1.1 Sectoral Policy The Philippines has passed the Agriculture and Fisheries Modernization Act (AFMA), aimed at strengthening the agriculture and fishery sectors, through modernization, greater participation of small-holders, food security and food self-sufficiency, private sector participation and people empowerment.
The current agriculture program Ginintuang Masaganang Ani (Golden Harvest) is a transitional blueprint for implementing the AFMA, focusing on food security and poverty alleviation, with planning devolved to Local Government Units (LGUs) and other stakeholders.
The main development goals and objectives for the livestock sector under this program are to: narrow the gap between per capita nutritional requirement and actual per capita consumption of food commodities of animal origin; make accessible, available and affordable livestock and livestock products through increases in the overall livestock production and improvement in livestock production coefficients; provide farmers accessibility to resources, support services, and infrastructures; ensure that the livestock enterprise is compatible with the preservation of the ecosystem; transform the local livestock industry from a resource-based to technology-based industry; and enhance the market competitiveness of the local livestock and poultry sub-sector.
1.2 Livestock and Poultry Resources
Livestock and poultry production is a very important and rapidly expanding component of the Philippine agricultural economy. Animal husbandry is a major activity in rural areas and a primary source of income for many smallholders, who own and manage the great majority of the country`s livestock and poultry resources, as indicated Table 1.
The proportion of smallholder producers, however, varies considerably, both within and between regions; and the number larger scale, commercial piggeries and poultry farms has increased in some areas in recent years (Costales et al., 2003; and Delgado et al., 2008).
Seventy-one percent of the pig population are kept by smallholders, but larger scale, commercial farms are increasingly rapidly in the country`s major pig producing areas, such as Region III and IVA around Metro Manila in Central Luzon, where local commercial farm inventories have now matched, if not surpassed, backyard pig inventories.
Commercial poultry production has also increased progressively over the years and commercial farms now account for more than half (51.5%) of the total inventory of birds.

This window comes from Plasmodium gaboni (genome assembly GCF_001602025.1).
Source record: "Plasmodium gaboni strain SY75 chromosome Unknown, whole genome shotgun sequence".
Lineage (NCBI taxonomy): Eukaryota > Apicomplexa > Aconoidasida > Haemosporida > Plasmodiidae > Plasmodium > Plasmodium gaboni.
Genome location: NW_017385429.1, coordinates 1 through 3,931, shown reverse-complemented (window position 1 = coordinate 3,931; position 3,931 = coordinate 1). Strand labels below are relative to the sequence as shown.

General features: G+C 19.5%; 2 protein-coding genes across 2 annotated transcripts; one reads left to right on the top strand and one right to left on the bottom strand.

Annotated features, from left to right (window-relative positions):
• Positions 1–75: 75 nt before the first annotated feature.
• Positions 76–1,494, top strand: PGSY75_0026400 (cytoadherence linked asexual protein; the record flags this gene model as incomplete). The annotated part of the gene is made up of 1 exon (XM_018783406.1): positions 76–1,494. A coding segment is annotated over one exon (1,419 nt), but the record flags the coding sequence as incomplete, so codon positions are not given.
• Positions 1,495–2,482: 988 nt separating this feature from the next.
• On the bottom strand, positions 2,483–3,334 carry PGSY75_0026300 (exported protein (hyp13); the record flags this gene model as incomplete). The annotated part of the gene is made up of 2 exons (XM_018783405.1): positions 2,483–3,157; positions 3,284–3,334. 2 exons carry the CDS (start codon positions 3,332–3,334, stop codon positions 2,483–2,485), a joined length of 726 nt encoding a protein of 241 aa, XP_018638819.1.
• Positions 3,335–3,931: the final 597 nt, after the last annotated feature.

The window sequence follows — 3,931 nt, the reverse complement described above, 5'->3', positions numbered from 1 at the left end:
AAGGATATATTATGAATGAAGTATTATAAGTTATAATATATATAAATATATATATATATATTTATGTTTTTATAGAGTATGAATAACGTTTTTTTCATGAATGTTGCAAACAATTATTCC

For the latest situation reports and statistics on the animal production in the Philippines, visit the Bureau of Agricultural Statistics (BAS) website: http://www.bas.gov.ph/
1.2.1. Temporal Trends in Livestock and Poultry Populations 2000-09
Rafi to provide summary table of livestock and poultry statistics 2000-2009
1.2.2. Spatial Distribution of Livestock and Poultry Populations in 2009
Rafi to provide individual species distribution maps for Carabao, Cattle, Pigs, Goats, Chickens and Ducks; and percentage backyard production for pigs and poultry.
1.3 Problems/Issues to be Addressed
Animal production in the Philippines is characterized by a mix, or mosaic of smallholder, semi-intensive and large scale livestock enterprises in peri-urban areas. With increasing urbanisation, there is also a scaling up of broiler and swine production to meet food demand from the increasing human population that are moving towards urban centres.
Social conflicts have arisen over the location of large scale livestock production close to residential centres. Pollution control regulations are being targeted at large scale livestock producers in some areas by organisations, such as the Laguna Lake Development Authority, and are being extended to include smallholdings.
Zoning regulations, intended to promote the relocation of livestock enterprises to remoter, more sparsely inhabited areas have been generally ineffective. It is particularly difficult for smallholders to comply with such regulations, and as a consequence they are widely ignored. The net result has been that small to medium scale production facilities are often located in close proximity to human settlement, with obvious adverse consequence for animal and human health, hygiene, food safety, animal welfare and the environment.